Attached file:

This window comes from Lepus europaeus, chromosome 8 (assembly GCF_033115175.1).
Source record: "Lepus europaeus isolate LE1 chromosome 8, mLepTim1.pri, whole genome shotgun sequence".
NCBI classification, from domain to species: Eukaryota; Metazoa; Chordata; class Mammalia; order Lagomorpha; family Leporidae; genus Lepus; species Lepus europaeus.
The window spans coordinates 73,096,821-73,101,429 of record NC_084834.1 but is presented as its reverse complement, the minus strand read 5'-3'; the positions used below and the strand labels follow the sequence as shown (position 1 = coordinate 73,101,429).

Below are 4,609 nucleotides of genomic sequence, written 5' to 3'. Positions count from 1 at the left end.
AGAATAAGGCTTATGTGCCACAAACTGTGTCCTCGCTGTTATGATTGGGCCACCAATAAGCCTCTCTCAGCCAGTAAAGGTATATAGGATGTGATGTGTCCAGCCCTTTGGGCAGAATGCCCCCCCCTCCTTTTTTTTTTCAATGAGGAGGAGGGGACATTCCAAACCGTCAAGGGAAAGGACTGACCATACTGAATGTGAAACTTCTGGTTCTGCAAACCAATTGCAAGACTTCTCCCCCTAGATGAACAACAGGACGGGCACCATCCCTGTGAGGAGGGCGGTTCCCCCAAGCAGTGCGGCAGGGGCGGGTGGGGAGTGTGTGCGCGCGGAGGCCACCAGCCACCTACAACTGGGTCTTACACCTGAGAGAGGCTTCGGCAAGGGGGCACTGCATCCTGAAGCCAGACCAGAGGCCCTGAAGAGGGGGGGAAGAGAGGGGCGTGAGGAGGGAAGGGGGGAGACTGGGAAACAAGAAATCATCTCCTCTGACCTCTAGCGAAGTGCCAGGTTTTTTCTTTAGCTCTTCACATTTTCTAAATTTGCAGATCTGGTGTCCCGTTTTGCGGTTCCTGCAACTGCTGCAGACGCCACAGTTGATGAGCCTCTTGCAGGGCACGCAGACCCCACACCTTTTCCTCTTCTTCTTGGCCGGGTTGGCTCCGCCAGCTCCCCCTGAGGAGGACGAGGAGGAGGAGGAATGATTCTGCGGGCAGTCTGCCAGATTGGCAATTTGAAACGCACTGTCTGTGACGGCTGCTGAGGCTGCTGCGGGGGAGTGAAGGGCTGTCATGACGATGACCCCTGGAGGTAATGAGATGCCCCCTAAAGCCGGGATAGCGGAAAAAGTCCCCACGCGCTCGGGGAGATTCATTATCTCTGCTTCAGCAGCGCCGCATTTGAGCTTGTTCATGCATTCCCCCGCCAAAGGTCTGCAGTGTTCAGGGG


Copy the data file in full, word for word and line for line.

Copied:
This window comes from Lepus europaeus, chromosome 8 (assembly GCF_033115175.1).
Source record: "Lepus europaeus isolate LE1 chromosome 8, mLepTim1.pri, whole genome shotgun sequence".
NCBI classification, from domain to species: Eukaryota; Metazoa; Chordata; class Mammalia; order Lagomorpha; family Leporidae; genus Lepus; species Lepus europaeus.
The window spans coordinates 73,096,821-73,101,429 of record NC_084834.1 but is presented as its reverse complement, the minus strand read 5'-3'; the positions used below and the strand labels follow the sequence as shown (position 1 = coordinate 73,101,429).

Below are 4,609 nucleotides of genomic sequence, written 5' to 3'. Positions count from 1 at the left end.
AGAATAAGGCTTATGTGCCACAAACTGTGTCCTCGCTGTTATGATTGGGCCACCAATAAGCCTCTCTCAGCCAGTAAAGGTATATAGGATGTGATGTGTCCAGCCCTTTGGGCAGAATGCCCCCCCCTCCTTTTTTTTTTCAATGAGGAGGAGGGGACATTCCAAACCGTCAAGGGAAAGGACTGACCATACTGAATGTGAAACTTCTGGTTCTGCAAACCAATTGCAAGACTTCTCCCCCTAGATGAACAACAGGACGGGCACCATCCCTGTGAGGAGGGCGGTTCCCCCAAGCAGTGCGGCAGGGGCGGGTGGGGAGTGTGTGCGCGCGGAGGCCACCAGCCACCTACAACTGGGTCTTACACCTGAGAGAGGCTTCGGCAAGGGGGCACTGCATCCTGAAGCCAGACCAGAGGCCCTGAAGAGGGGGGGAAGAGAGGGGCGTGAGGAGGGAAGGGGGGAGACTGGGAAACAAGAAATCATCTCCTCTGACCTCTAGCGAAGTGCCAGGTTTTTTCTTTAGCTCTTCACATTTTCTAAATTTGCAGATCTGGTGTCCCGTTTTGCGGTTCCTGCAACTGCTGCAGACGCCACAGTTGATGAGCCTCTTGCAGGGCACGCAGACCCCACACCTTTTCCTCTTCTTCTTGGCCGGGTTGGCTCCGCCAGCTCCCCCTGAGGAGGACGAGGAGGAGGAGGAATGATTCTGCGGGCAGTCTGCCAGATTGGCAATTTGAAACGCACTGTCTGTGACGGCTGCTGAGGCTGCTGCGGGGGAGTGAAGGGCTGTCATGACGATGACCCCTGGAGGTAATGAGATGCCCCCTAAAGCCGGGATAGCGGAAAAAGTCCCCACGCGCTCGGGGAGATTCATTATCTCTGCTTCAGCAGCGCCGCATTTGAGCTTGTTCATGCATTCCCCCGCCAAAGGTCTGCAGTGTTCAGGGG